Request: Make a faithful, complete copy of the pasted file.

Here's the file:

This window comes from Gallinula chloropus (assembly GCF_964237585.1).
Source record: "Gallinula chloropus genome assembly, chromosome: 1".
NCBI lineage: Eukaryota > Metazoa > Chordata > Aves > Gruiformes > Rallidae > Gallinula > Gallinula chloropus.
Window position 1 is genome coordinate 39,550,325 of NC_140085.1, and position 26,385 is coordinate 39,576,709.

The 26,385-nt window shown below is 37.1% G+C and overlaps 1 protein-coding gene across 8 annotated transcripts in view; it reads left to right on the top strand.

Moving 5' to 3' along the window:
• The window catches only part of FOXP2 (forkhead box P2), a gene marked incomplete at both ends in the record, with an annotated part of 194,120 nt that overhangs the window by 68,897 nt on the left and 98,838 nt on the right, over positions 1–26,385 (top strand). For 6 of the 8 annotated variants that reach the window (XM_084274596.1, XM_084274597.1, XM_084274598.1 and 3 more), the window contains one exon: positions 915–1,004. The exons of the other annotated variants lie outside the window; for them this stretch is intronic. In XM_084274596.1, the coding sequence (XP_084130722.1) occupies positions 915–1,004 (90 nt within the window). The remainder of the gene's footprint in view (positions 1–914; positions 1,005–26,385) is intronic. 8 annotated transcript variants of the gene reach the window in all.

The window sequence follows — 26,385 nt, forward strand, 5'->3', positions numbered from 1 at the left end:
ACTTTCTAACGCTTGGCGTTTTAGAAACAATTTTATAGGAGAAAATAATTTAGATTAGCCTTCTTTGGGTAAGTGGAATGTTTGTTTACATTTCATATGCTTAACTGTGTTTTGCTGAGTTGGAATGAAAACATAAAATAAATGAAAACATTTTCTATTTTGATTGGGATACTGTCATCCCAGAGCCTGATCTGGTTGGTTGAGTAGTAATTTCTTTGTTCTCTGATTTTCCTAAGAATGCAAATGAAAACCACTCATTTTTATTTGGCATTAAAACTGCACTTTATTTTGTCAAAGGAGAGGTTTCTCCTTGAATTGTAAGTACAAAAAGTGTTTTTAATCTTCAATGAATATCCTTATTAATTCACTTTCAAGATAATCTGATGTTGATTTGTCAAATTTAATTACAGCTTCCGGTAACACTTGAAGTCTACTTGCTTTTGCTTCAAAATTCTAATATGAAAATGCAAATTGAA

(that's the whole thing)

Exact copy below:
This window comes from Gallinula chloropus (assembly GCF_964237585.1).
Source record: "Gallinula chloropus genome assembly, chromosome: 1".
NCBI lineage: Eukaryota > Metazoa > Chordata > Aves > Gruiformes > Rallidae > Gallinula > Gallinula chloropus.
Window position 1 is genome coordinate 39,550,325 of NC_140085.1, and position 26,385 is coordinate 39,576,709.

The 26,385-nt window shown below is 37.1% G+C and overlaps 1 protein-coding gene across 8 annotated transcripts in view; it reads left to right on the top strand.

Moving 5' to 3' along the window:
• The window catches only part of FOXP2 (forkhead box P2), a gene marked incomplete at both ends in the record, with an annotated part of 194,120 nt that overhangs the window by 68,897 nt on the left and 98,838 nt on the right, over positions 1–26,385 (top strand). For 6 of the 8 annotated variants that reach the window (XM_084274596.1, XM_084274597.1, XM_084274598.1 and 3 more), the window contains one exon: positions 915–1,004. The exons of the other annotated variants lie outside the window; for them this stretch is intronic. In XM_084274596.1, the coding sequence (XP_084130722.1) occupies positions 915–1,004 (90 nt within the window). The remainder of the gene's footprint in view (positions 1–914; positions 1,005–26,385) is intronic. 8 annotated transcript variants of the gene reach the window in all.

The window sequence follows — 26,385 nt, forward strand, 5'->3', positions numbered from 1 at the left end:
ACTTTCTAACGCTTGGCGTTTTAGAAACAATTTTATAGGAGAAAATAATTTAGATTAGCCTTCTTTGGGTAAGTGGAATGTTTGTTTACATTTCATATGCTTAACTGTGTTTTGCTGAGTTGGAATGAAAACATAAAATAAATGAAAACATTTTCTATTTTGATTGGGATACTGTCATCCCAGAGCCTGATCTGGTTGGTTGAGTAGTAATTTCTTTGTTCTCTGATTTTCCTAAGAATGCAAATGAAAACCACTCATTTTTATTTGGCATTAAAACTGCACTTTATTTTGTCAAAGGAGAGGTTTCTCCTTGAATTGTAAGTACAAAAAGTGTTTTTAATCTTCAATGAATATCCTTATTAATTCACTTTCAAGATAATCTGATGTTGATTTGTCAAATTTAATTACAGCTTCCGGTAACACTTGAAGTCTACTTGCTTTTGCTTCAAAATTCTAATATGAAAATGCAAATTGAA